Our route took us along the edge of Dartmoor National Park. We could see the wild horses from the road and when we pulled in at a picnic spot this little guy was grazing with his mother. Not too shy either.

Tavistock is a market town on the border of the Dartmoor National Park.  Not especially remarkable but a nice place to stop for refreshments.

Tavistock is a market town on the border of the Dartmoor National Park. Not especially remarkable but a nice place to stop for refreshments.

Looking quite similar to National Park in New Zealand or Central Otago, this is just one view of Dartmoor.

Looking quite similar to National Park in New Zealand or Central Otago, this is just one view of Dartmoor.

Turning 90˚ this was the view - a ruined mill and farm land.

Turning 90˚ this was the view – a ruined mill and farm land.

I did walk a couple of hundred metres along the inside of this fence line looking for that elusive 'perfect shot'.  The ground underfoot was very spongey and uneven.

I did walk a couple of hundred metres along the inside of this fence line looking for that elusive ‘perfect shot’. The ground underfoot was very spongey and uneven.

Finch Foundry, its given name, is a National Trust property in the village of Sticklepath that is the oldest water driven forge still operating in England. In fact its name is a misnomer since it is actually a forge rather than a foundry. This is a snapshot of one of the guys who operated the forge for visitors. I got talking to his colleague afterwards, a guy who was born in the village and spent his entire life farming about a mile from the village and at 83 years old had not been more than 5 miles in any direction!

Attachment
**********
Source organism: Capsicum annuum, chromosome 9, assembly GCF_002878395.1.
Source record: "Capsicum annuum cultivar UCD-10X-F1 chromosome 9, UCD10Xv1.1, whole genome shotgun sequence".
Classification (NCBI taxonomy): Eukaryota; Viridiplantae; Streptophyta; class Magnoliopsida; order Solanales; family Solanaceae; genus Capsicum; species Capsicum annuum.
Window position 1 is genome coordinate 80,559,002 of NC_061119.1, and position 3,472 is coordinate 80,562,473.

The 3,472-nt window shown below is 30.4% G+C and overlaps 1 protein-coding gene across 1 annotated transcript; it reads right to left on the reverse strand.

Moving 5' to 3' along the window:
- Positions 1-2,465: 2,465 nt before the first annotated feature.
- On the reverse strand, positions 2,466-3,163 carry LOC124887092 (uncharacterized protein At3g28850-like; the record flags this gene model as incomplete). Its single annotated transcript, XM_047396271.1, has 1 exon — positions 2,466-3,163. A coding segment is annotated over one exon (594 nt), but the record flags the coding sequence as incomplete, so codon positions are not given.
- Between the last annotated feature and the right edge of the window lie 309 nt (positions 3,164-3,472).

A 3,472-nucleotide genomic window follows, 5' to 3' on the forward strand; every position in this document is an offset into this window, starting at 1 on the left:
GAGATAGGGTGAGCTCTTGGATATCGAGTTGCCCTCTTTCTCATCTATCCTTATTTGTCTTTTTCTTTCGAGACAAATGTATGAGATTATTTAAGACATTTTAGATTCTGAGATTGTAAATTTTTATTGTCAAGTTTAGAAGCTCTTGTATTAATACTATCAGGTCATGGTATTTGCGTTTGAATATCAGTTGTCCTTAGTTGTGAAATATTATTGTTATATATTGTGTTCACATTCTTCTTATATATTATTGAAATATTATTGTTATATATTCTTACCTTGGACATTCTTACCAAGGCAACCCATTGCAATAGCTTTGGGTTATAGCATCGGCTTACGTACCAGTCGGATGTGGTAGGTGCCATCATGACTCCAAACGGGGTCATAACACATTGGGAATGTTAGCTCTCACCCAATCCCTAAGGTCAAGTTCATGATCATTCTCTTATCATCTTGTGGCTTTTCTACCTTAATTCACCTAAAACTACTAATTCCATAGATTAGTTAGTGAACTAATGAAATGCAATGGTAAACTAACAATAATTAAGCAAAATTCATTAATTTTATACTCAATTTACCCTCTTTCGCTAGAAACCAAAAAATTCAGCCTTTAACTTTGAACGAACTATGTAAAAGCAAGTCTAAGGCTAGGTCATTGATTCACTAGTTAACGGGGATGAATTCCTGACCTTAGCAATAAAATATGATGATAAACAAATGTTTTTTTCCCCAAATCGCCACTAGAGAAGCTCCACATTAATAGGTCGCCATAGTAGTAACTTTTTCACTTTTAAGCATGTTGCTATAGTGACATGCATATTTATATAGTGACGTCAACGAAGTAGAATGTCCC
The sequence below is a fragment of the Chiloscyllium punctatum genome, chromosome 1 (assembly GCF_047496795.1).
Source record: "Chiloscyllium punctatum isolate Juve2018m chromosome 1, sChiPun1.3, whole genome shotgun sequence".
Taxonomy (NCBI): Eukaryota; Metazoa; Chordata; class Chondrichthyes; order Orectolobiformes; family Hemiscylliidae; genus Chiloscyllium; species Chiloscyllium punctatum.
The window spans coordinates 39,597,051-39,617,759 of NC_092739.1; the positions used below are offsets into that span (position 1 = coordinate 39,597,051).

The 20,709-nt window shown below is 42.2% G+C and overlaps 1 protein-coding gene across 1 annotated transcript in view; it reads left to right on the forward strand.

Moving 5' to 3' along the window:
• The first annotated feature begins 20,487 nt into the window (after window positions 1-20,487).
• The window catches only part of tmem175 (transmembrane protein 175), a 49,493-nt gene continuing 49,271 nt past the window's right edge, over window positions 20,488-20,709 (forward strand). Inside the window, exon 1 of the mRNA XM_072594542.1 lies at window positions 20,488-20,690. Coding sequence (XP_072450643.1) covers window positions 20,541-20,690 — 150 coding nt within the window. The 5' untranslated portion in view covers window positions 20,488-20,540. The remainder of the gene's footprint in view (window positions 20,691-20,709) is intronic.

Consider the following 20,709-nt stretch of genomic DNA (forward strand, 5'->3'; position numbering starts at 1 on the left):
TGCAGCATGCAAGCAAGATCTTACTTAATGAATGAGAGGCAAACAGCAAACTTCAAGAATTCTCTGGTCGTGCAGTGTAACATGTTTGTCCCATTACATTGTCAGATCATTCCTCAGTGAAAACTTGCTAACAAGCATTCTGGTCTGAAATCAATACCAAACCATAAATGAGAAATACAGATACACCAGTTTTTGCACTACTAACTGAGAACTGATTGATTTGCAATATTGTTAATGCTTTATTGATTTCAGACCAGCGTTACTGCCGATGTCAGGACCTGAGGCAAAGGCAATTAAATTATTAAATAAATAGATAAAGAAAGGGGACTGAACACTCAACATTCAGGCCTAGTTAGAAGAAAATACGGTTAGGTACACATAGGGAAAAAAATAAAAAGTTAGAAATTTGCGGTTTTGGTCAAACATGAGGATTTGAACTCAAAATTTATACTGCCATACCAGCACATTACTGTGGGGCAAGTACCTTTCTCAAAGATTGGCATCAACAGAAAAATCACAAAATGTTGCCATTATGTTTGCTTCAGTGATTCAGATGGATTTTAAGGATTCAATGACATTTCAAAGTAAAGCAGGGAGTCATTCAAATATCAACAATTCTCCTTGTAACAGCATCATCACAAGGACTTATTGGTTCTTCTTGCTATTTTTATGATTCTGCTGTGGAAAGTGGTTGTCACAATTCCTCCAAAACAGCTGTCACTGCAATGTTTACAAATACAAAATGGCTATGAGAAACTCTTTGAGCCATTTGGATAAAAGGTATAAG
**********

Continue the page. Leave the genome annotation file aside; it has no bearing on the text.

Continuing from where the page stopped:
Finch Foundry, its given name, is a National Trust property in the village of Sticklepath that is the oldest water driven forge still operating in England. In fact its name is a misnomer since it is actually a forge rather than a foundry. This is a snapshot of one of the guys who operated the forge for visitors. I got talking to his colleague afterwards, a guy who was born in the village and spent his entire life farming about a mile from the village and at 83 years old had not been more than 5 miles in any direction!

Woolacombe in North Devon is a family beach holiday town.  This was the view from our room - a long way from the beach but a nice view.

Woolacombe in North Devon is a family beach holiday town. This was the view from our room – a long way from the beach but a nice view.

This is the beach complete with everything a holidaying Englishman needs - sand to lay on and turn lobster coloured and a van from which to buy beer and hot chips.  All while under the supervision of a Union Flag.

This is the beach complete with everything a holidaying Englishman needs – sand to lay on and turn lobster coloured and a van from which to buy beer and hot chips. All while under the supervision of a Union Flag.

This is the mill house that was bought by Leanne's Great-great-great-great-grandfather in 1825 in the village of Bradwell in North Devon.  It appears to be in the process of some renovation work.

This is the mill house that was bought by Leanne’s Great-great-great-great-grandfather in 1825 in the village of Bradwell in North Devon. It appears to be in the process of some renovation work.

The church cemetery at West Down was home to the graves of a number of Leanne's ancestors on her mother's side of the family.

The church cemetery at West Down was home to the graves of a number of Leanne’s ancestors on her mother’s side of the family.